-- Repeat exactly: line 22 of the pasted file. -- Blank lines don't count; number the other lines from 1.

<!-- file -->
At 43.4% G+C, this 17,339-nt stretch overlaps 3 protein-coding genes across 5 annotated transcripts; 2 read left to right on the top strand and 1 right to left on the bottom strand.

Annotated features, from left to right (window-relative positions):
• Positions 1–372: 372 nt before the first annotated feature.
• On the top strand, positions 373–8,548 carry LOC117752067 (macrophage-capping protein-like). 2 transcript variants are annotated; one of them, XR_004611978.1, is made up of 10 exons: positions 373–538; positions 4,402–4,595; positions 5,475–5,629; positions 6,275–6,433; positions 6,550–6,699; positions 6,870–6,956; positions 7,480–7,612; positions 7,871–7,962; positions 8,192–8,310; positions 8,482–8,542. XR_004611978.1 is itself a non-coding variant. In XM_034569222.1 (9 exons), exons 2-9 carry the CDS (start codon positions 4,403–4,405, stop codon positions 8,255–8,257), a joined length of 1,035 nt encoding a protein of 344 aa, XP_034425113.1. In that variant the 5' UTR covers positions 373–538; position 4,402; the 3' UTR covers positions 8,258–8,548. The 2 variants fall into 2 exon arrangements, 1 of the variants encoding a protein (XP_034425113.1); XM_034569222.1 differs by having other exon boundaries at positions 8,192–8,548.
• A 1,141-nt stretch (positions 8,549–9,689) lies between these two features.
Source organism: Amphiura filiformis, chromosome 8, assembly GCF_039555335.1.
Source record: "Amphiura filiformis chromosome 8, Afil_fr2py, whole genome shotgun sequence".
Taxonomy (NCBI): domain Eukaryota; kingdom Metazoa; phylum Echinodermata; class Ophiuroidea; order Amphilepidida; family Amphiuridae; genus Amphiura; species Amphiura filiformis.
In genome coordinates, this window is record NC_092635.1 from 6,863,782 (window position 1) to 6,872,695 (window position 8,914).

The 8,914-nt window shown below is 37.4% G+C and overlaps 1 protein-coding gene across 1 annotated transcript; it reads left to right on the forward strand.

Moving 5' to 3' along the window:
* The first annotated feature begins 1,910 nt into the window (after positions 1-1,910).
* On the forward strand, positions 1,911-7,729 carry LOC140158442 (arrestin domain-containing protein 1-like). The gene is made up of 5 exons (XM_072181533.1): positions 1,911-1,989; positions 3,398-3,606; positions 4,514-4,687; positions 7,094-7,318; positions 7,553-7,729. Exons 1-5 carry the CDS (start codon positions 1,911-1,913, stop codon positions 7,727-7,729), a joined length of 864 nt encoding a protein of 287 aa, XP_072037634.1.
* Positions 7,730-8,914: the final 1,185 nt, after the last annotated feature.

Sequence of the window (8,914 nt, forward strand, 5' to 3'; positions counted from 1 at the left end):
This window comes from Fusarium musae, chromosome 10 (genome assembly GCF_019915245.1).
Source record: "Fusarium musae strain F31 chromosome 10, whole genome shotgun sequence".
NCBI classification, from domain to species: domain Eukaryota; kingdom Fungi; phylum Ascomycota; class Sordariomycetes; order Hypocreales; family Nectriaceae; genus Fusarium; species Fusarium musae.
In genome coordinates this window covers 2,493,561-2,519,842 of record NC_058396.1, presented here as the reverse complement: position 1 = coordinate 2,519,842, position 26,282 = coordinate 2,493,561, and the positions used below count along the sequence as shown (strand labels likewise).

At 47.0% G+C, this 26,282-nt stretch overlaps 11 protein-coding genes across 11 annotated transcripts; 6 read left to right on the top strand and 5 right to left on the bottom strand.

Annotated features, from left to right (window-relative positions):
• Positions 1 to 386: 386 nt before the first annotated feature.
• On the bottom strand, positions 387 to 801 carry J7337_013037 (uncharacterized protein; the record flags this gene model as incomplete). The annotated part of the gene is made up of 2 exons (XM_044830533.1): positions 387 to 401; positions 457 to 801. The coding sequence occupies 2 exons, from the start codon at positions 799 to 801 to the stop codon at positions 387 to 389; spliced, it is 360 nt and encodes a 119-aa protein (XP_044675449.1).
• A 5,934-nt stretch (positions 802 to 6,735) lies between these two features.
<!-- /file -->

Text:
• Positions 1 to 386: 386 nt before the first annotated feature.